Another problem is most of America has reopened. I'm here in Missouri and we don't wear masks to anything. Virtually nothing. I have to go to the big city to find someone wearing a mask, and even then it's few and far between. There's no way you can now say, the CDC can no longer say, that evicting people from their homes is going to add to the infection of COVID. They can't use the excuse, "Well, it's economically hard on people." No, no, no, that wasn't the original drill. The original drill was the only reason the CDC could issue the order is they claim it spread COVID. Maybe it did back in March or April of 2020, they can't use the argument anymore. You can't have the restaurants and everything wide open and then say that applies, so I think it's going to end. It's supposed to end at the end of June. It'll be interesting to see what happens. I think they're actually trying to lay the groundwork for ending because I know it's a lot of very liberal publications are producing articles talking about the end of it, so I think they're floating that to people, starting to create to their audience that, "Hey, you know what, sadly this is going to come to an end." So I'm not really that worried about that continuing on finally. It's been way overdue that it would end. You're talking a year and three months in most cases.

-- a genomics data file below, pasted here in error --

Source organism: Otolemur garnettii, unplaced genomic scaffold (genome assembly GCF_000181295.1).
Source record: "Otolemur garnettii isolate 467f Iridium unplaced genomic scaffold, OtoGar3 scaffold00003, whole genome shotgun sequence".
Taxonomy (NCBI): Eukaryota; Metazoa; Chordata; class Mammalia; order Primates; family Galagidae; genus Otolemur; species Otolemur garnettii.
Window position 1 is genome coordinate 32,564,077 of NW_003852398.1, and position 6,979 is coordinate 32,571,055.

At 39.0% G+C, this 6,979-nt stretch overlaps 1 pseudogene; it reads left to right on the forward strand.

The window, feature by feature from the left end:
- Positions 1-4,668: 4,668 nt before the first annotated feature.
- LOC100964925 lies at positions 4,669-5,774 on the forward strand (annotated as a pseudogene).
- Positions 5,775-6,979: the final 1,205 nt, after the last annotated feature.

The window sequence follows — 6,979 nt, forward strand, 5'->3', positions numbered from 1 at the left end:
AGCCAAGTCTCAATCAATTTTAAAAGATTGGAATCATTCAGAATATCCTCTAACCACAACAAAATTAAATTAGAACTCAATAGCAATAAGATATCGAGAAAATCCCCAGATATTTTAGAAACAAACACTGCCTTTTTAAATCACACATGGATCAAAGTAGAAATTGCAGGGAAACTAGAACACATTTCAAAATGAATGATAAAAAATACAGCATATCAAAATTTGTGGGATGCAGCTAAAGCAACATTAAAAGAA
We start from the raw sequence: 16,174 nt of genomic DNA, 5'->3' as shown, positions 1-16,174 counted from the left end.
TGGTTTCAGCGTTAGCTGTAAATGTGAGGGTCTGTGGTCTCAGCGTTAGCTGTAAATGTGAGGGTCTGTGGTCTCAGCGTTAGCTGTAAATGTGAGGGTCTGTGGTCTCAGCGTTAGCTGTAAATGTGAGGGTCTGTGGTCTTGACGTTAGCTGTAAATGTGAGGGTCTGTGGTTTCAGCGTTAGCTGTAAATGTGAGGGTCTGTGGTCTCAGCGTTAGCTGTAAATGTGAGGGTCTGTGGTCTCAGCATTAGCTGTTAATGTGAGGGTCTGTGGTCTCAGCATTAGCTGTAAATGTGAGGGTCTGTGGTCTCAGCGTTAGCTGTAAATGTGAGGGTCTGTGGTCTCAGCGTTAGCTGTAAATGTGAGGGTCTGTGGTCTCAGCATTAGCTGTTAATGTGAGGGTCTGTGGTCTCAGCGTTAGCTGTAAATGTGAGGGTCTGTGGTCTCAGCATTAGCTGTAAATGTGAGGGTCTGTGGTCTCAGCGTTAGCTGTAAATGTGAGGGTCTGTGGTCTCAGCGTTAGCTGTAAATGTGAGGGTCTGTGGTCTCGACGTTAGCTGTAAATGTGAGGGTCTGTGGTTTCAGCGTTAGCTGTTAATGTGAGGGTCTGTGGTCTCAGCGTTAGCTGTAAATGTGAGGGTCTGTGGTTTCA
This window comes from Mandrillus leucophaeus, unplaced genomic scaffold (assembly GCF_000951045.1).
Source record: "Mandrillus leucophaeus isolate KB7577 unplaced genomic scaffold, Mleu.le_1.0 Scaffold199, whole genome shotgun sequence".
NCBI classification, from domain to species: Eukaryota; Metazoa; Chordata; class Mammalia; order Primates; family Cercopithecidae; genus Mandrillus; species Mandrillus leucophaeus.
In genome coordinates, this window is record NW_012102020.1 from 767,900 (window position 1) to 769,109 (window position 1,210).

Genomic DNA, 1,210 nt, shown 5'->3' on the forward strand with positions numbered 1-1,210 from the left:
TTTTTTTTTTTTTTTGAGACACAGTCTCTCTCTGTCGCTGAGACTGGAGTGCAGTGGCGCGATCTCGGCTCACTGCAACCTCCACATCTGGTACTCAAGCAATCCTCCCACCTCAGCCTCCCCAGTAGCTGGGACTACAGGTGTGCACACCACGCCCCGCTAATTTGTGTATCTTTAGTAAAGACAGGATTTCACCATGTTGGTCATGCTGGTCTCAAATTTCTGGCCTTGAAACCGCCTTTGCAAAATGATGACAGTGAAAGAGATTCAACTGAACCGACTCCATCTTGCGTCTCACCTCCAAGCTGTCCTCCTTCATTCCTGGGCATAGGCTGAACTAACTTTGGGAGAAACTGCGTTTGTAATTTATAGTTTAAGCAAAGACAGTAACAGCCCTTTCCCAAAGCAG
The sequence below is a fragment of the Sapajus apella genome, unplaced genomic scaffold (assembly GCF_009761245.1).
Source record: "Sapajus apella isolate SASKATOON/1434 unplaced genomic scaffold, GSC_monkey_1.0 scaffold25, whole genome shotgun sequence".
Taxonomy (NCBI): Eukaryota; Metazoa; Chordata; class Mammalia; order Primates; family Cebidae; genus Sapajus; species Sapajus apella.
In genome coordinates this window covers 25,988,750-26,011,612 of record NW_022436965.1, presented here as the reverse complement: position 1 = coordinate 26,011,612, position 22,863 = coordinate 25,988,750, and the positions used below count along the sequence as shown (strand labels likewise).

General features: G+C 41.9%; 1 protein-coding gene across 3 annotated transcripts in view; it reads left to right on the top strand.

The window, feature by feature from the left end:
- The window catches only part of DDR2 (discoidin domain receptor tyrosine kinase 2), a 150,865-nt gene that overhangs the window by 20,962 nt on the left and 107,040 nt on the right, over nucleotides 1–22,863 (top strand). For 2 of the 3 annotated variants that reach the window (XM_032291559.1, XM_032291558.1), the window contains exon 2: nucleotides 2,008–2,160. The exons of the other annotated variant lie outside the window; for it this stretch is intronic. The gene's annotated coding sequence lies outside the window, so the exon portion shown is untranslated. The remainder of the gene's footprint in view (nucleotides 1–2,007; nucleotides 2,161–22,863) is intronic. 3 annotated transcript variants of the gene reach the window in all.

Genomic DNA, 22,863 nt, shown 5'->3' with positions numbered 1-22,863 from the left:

Next the potential elimination of capital gains tax in country one exchanges. In this lecture we've been talking about buying things for the income, so those won't apply. So yes, I think there's every reason to believe it's very possible that our wonderful bureaucracy of America would undo two of the big tax options for those in real estate that have been wonderful things in the name. That's why people invest in real estate, because of capital gains tax. They're making a horrible foolish move. I think almost every economist supports what I'm saying. If you get rid of capital gains tax and you treat all income the same, people aren't going to make big, long-term investments anymore. Why? Because they're riskier. They're not going to do it. I'm sure it'll be repealed ultimately, another administration from now or so, I'm sure it will come back. But for the what we talked about side it doesn't matter anyway because you, in this example, are trying to build an income. You would never sell it nor would you do a 1031 exchange on it.